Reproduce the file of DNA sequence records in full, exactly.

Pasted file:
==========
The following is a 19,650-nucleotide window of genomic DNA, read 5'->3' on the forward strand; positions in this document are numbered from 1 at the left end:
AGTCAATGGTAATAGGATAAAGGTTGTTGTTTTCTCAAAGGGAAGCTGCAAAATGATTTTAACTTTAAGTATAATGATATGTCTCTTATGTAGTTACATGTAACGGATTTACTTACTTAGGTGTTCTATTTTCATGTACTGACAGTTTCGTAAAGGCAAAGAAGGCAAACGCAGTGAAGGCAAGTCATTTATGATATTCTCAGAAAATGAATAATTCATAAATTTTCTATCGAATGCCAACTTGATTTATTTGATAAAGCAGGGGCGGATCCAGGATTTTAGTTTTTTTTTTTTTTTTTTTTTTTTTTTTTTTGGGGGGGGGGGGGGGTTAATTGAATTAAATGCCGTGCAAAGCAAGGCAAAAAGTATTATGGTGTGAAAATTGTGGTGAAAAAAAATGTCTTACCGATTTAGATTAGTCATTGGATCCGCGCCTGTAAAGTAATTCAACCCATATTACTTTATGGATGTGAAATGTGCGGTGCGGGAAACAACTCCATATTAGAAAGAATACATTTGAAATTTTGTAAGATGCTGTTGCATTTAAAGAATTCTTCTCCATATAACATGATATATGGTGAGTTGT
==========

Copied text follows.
The following is a 19,650-nucleotide window of genomic DNA, read 5'->3' on the forward strand; positions in this document are numbered from 1 at the left end:
AGTCAATGGTAATAGGATAAAGGTTGTTGTTTTCTCAAAGGGAAGCTGCAAAATGATTTTAACTTTAAGTATAATGATATGTCTCTTATGTAGTTACATGTAACGGATTTACTTACTTAGGTGTTCTATTTTCATGTACTGACAGTTTCGTAAAGGCAAAGAAGGCAAACGCAGTGAAGGCAAGTCATTTATGATATTCTCAGAAAATGAATAATTCATAAATTTTCTATCGAATGCCAACTTGATTTATTTGATAAAGCAGGGGCGGATCCAGGATTTTAGTTTTTTTTTTTTTTTTTTTTTTTTTTTTTTTGGGGGGGGGGGGGGGTTAATTGAATTAAATGCCGTGCAAAGCAAGGCAAAAAGTATTATGGTGTGAAAATTGTGGTGAAAAAAAATGTCTTACCGATTTAGATTAGTCATTGGATCCGCGCCTGTAAAGTAATTCAACCCATATTACTTTATGGATGTGAAATGTGCGGTGCGGGAAACAACTCCATATTAGAAAGAATACATTTGAAATTTTGTAAGATGCTGTTGCATTTAAAGAATTCTTCTCCATATAACATGATATATGGTGAGTTGT